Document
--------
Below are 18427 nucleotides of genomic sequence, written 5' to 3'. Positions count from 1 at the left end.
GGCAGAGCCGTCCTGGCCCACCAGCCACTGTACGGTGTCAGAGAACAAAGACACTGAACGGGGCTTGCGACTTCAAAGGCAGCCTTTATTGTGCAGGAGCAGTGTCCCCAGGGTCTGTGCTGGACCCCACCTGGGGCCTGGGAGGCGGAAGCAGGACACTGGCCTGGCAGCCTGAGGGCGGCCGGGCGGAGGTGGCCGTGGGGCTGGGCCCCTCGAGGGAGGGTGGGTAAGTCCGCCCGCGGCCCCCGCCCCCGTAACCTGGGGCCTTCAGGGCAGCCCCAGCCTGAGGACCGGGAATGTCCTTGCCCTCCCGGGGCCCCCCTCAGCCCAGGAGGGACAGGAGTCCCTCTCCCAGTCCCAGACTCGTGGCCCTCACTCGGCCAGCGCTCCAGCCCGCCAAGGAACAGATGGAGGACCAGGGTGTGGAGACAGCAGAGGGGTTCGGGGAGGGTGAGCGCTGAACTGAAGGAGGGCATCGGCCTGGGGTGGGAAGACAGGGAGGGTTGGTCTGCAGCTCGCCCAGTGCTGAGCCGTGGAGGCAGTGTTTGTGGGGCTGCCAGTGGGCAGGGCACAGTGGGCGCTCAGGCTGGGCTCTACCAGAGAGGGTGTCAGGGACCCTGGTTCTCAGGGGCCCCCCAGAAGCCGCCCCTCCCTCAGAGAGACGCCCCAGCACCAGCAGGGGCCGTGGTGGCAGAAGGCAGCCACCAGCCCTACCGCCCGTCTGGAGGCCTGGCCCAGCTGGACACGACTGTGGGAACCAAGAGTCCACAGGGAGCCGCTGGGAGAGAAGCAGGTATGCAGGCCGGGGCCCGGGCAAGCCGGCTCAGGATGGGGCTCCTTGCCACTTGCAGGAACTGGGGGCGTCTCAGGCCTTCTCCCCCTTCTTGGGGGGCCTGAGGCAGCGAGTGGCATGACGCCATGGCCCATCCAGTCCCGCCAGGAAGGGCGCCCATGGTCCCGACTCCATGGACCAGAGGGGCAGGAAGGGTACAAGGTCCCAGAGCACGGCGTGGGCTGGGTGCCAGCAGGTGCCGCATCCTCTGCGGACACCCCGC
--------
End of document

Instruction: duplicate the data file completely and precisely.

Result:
Below are 18427 nucleotides of genomic sequence, written 5' to 3'. Positions count from 1 at the left end.
GGCAGAGCCGTCCTGGCCCACCAGCCACTGTACGGTGTCAGAGAACAAAGACACTGAACGGGGCTTGCGACTTCAAAGGCAGCCTTTATTGTGCAGGAGCAGTGTCCCCAGGGTCTGTGCTGGACCCCACCTGGGGCCTGGGAGGCGGAAGCAGGACACTGGCCTGGCAGCCTGAGGGCGGCCGGGCGGAGGTGGCCGTGGGGCTGGGCCCCTCGAGGGAGGGTGGGTAAGTCCGCCCGCGGCCCCCGCCCCCGTAACCTGGGGCCTTCAGGGCAGCCCCAGCCTGAGGACCGGGAATGTCCTTGCCCTCCCGGGGCCCCCCTCAGCCCAGGAGGGACAGGAGTCCCTCTCCCAGTCCCAGACTCGTGGCCCTCACTCGGCCAGCGCTCCAGCCCGCCAAGGAACAGATGGAGGACCAGGGTGTGGAGACAGCAGAGGGGTTCGGGGAGGGTGAGCGCTGAACTGAAGGAGGGCATCGGCCTGGGGTGGGAAGACAGGGAGGGTTGGTCTGCAGCTCGCCCAGTGCTGAGCCGTGGAGGCAGTGTTTGTGGGGCTGCCAGTGGGCAGGGCACAGTGGGCGCTCAGGCTGGGCTCTACCAGAGAGGGTGTCAGGGACCCTGGTTCTCAGGGGCCCCCCAGAAGCCGCCCCTCCCTCAGAGAGACGCCCCAGCACCAGCAGGGGCCGTGGTGGCAGAAGGCAGCCACCAGCCCTACCGCCCGTCTGGAGGCCTGGCCCAGCTGGACACGACTGTGGGAACCAAGAGTCCACAGGGAGCCGCTGGGAGAGAAGCAGGTATGCAGGCCGGGGCCCGGGCAAGCCGGCTCAGGATGGGGCTCCTTGCCACTTGCAGGAACTGGGGGCGTCTCAGGCCTTCTCCCCCTTCTTGGGGGGCCTGAGGCAGCGAGTGGCATGACGCCATGGCCCATCCAGTCCCGCCAGGAAGGGCGCCCATGGTCCCGACTCCATGGACCAGAGGGGCAGGAAGGGTACAAGGTCCCAGAGCACGGCGTGGGCTGGGTGCCAGCAGGTGCCGCATCCTCTGCGGACACCCCGC